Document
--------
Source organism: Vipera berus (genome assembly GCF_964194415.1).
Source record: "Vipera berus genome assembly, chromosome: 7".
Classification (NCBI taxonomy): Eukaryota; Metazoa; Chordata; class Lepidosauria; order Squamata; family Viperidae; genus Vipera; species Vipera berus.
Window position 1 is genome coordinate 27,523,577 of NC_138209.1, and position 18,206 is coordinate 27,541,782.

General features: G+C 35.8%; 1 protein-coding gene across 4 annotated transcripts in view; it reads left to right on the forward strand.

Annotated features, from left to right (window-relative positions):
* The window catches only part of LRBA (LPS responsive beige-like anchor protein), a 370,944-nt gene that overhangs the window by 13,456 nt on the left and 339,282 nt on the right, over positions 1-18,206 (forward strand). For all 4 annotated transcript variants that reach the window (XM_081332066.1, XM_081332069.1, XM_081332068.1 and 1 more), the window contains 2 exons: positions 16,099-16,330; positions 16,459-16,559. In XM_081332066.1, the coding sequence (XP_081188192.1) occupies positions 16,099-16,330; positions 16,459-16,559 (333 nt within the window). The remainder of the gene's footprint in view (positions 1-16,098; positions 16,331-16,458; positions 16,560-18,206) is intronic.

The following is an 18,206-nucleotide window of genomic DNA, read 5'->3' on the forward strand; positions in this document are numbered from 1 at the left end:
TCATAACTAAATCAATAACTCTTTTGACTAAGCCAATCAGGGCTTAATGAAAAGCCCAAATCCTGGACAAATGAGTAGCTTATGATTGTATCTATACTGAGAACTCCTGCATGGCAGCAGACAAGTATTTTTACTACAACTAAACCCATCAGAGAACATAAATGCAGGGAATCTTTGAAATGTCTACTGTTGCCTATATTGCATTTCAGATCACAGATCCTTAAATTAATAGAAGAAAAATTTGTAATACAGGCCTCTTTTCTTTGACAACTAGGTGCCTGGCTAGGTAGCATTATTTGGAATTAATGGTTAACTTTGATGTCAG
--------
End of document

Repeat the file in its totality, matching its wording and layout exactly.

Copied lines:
Source organism: Vipera berus (genome assembly GCF_964194415.1).
Source record: "Vipera berus genome assembly, chromosome: 7".
Classification (NCBI taxonomy): Eukaryota; Metazoa; Chordata; class Lepidosauria; order Squamata; family Viperidae; genus Vipera; species Vipera berus.
Window position 1 is genome coordinate 27,523,577 of NC_138209.1, and position 18,206 is coordinate 27,541,782.

General features: G+C 35.8%; 1 protein-coding gene across 4 annotated transcripts in view; it reads left to right on the forward strand.

Annotated features, from left to right (window-relative positions):
* The window catches only part of LRBA (LPS responsive beige-like anchor protein), a 370,944-nt gene that overhangs the window by 13,456 nt on the left and 339,282 nt on the right, over positions 1-18,206 (forward strand). For all 4 annotated transcript variants that reach the window (XM_081332066.1, XM_081332069.1, XM_081332068.1 and 1 more), the window contains 2 exons: positions 16,099-16,330; positions 16,459-16,559. In XM_081332066.1, the coding sequence (XP_081188192.1) occupies positions 16,099-16,330; positions 16,459-16,559 (333 nt within the window). The remainder of the gene's footprint in view (positions 1-16,098; positions 16,331-16,458; positions 16,560-18,206) is intronic.

The following is an 18,206-nucleotide window of genomic DNA, read 5'->3' on the forward strand; positions in this document are numbered from 1 at the left end:
TCATAACTAAATCAATAACTCTTTTGACTAAGCCAATCAGGGCTTAATGAAAAGCCCAAATCCTGGACAAATGAGTAGCTTATGATTGTATCTATACTGAGAACTCCTGCATGGCAGCAGACAAGTATTTTTACTACAACTAAACCCATCAGAGAACATAAATGCAGGGAATCTTTGAAATGTCTACTGTTGCCTATATTGCATTTCAGATCACAGATCCTTAAATTAATAGAAGAAAAATTTGTAATACAGGCCTCTTTTCTTTGACAACTAGGTGCCTGGCTAGGTAGCATTATTTGGAATTAATGGTTAACTTTGATGTCAG